Xiaomi’s success means more trouble for battered China electric vehicle stocks

Xiaomi’s success means more trouble for battered China electric vehicle stocks

Xiaomi’s success means more trouble for battered China electric vehicle stocks

In stark contrast to Apple’s failed car dreams, Xiaomi and Huawei Technologies are demonstrating early success in transferring their smartphone prowess into the crowded EV market, where rampant price competition is taking a toll.

Strong sales of Xiaomi’s ‘game changer’ SU7 turbocharges China’s EV price war

“The entry of Xiaomi and Huawei is a significant disruption, particularly by the leverage of their expertise in consumer technology and supply chain management,” said Bing Yuan, fund manager at Edmond de Rothschild Asset Management. “Their focus on smart functionalities set a high bar for what consumers expect in terms of vehicle capabilities.”

In addition to the new competition, the broader EV industry is suffering from shifting consumer preferences, China’s slowing economy and concerns of higher interest rates in the US and elsewhere.

Tesla’s shares are down 35 per cent so far this year, while Nio and Xpeng have halved in US trading.

The cash-burning Chinese start-ups are seen as more vulnerable to the negative impact of industry-wide price cuts than more established traditional carmakers like BYD. They may also need to make major adjustments to compete with the new entrants from the smartphone industry.

“The disruption is beyond the product itself – rather, it stems from the effective combination of successful marketing, branding, and, to a greater extent, established ecosystem,” Morgan Stanley analysts including Tim Hsiao wrote in a note. “Competing with tech veterans appears to be an uphill but inevitable battle for carmakers.”

Xiaomi sees strong SU7 demand even as wait times stretch to more than 5 months

The marketing capabilities and strong appeal among young consumers that Xiaomi have developed are well utilised in its EV business. The SU7 has been a hot topic on Chinese social media with a push from Lei Jun, the company’s billionaire co-founder, who boasts 23 million followers on Weibo.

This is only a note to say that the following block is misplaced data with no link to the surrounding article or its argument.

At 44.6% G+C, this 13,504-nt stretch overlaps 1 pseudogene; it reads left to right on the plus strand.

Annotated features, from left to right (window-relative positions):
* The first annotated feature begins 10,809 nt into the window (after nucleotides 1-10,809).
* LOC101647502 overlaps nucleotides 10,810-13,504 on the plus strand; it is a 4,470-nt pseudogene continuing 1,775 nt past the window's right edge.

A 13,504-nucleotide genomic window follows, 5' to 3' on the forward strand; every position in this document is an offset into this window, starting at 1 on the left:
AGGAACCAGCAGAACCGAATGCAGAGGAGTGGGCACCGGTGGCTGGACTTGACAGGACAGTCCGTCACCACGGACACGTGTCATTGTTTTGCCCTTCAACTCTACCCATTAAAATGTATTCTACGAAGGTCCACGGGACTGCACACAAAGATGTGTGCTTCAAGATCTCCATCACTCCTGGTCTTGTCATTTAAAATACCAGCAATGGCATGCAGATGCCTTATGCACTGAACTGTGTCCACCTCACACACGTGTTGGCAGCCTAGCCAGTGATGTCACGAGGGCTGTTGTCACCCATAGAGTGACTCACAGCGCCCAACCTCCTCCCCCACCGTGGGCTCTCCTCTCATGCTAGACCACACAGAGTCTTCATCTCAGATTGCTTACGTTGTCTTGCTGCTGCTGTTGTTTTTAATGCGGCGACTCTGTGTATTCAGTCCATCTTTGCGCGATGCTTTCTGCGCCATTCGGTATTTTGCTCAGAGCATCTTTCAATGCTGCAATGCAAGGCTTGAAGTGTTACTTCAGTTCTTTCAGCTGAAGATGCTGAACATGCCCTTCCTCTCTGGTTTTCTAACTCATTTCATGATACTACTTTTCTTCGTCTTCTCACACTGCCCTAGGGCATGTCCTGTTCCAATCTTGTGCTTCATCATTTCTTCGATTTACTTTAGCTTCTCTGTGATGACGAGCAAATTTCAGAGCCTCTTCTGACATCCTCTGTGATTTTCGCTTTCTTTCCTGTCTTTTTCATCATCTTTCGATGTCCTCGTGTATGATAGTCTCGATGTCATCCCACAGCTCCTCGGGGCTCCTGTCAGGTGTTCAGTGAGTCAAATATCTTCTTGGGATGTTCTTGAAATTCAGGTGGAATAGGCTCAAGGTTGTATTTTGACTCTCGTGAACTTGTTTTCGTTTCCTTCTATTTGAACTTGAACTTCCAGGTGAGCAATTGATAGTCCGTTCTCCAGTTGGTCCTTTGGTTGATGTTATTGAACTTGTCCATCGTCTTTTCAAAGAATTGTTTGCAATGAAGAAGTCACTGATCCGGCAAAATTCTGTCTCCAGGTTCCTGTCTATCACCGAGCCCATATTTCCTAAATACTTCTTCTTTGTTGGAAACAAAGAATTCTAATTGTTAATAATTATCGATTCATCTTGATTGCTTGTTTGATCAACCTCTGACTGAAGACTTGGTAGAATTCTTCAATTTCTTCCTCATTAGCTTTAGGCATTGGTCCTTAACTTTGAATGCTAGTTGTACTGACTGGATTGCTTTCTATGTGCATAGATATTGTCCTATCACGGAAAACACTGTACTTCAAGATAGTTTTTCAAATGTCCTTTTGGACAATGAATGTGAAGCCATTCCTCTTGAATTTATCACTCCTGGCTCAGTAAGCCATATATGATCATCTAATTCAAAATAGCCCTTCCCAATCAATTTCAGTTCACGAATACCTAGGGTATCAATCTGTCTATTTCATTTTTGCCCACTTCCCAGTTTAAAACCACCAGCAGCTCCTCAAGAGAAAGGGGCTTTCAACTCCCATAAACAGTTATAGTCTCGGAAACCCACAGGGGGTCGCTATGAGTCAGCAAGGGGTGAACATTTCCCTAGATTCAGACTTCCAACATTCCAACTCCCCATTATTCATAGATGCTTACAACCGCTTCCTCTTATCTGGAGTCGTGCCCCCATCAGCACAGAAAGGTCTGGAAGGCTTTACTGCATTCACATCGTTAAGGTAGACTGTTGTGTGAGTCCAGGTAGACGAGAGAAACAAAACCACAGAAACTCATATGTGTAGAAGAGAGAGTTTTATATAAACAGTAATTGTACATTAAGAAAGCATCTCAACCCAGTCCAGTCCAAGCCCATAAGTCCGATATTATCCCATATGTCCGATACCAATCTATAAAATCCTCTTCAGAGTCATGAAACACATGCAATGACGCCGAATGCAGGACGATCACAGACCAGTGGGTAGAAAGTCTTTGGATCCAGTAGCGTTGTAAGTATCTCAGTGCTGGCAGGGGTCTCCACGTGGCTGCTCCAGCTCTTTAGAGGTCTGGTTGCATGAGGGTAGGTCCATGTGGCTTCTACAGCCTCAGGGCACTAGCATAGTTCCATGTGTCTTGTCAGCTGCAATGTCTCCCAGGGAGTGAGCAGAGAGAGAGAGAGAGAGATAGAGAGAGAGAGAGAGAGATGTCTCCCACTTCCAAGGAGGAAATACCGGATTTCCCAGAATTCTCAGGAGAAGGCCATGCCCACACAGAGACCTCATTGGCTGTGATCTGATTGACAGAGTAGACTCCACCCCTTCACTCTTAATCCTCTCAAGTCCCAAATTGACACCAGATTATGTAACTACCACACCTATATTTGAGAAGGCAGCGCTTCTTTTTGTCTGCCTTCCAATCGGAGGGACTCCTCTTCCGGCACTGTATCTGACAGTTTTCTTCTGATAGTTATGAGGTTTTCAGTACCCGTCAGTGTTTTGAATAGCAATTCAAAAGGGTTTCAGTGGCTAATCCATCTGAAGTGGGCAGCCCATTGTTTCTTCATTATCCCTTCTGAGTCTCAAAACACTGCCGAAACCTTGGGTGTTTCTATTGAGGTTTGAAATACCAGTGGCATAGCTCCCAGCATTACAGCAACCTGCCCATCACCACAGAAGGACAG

Xiaomi has said it is targeting the premium segment especially. With a base price of 215,900 yuan (around US$30,000), the SU7 series comes in nine different colours and features a connected entertainment system as well as autonomous driving.

Enthusiasm for the launch has helped push Xiaomi’s Hong Kong-listed shares up 36 per cent from a February low, but it still has much to prove in terms of customer satisfaction and delivery ability. And the company’s overall results will most likely continue to hinge on the slowly recovering demand for smartphones, which account for around 60 per cent of its sales.

Two men walk past an Xpeng store in a mall in Beijing, February 29, 2024. Photo: AFP

As the macro outlook is still unclear, costs are key to success not only for individual EV models but ultimately to the financial health of the carmakers themselves.

BYD has managed to stay profitable, supported by its broader array of products and strong exports, while the smaller China-focused EV pure plays Nio and Xpeng post losses.

Promotional spending to boost sales will magnify the bottom-line pressure from price cuts, with Nio and Xpeng both launching new campaigns recently. They both make vehicles seen in direct competition with Xiaomi’s offerings.

“Ultimately everyone could be a loser within the 200k-300k yuan BEV segment, unless the strong SU7 features attract incremental substitution effects from internal combustion engines, partially mitigating the negative impacts from model oversupply,” Citigroup analysts including Jeff Chung wrote in a note.

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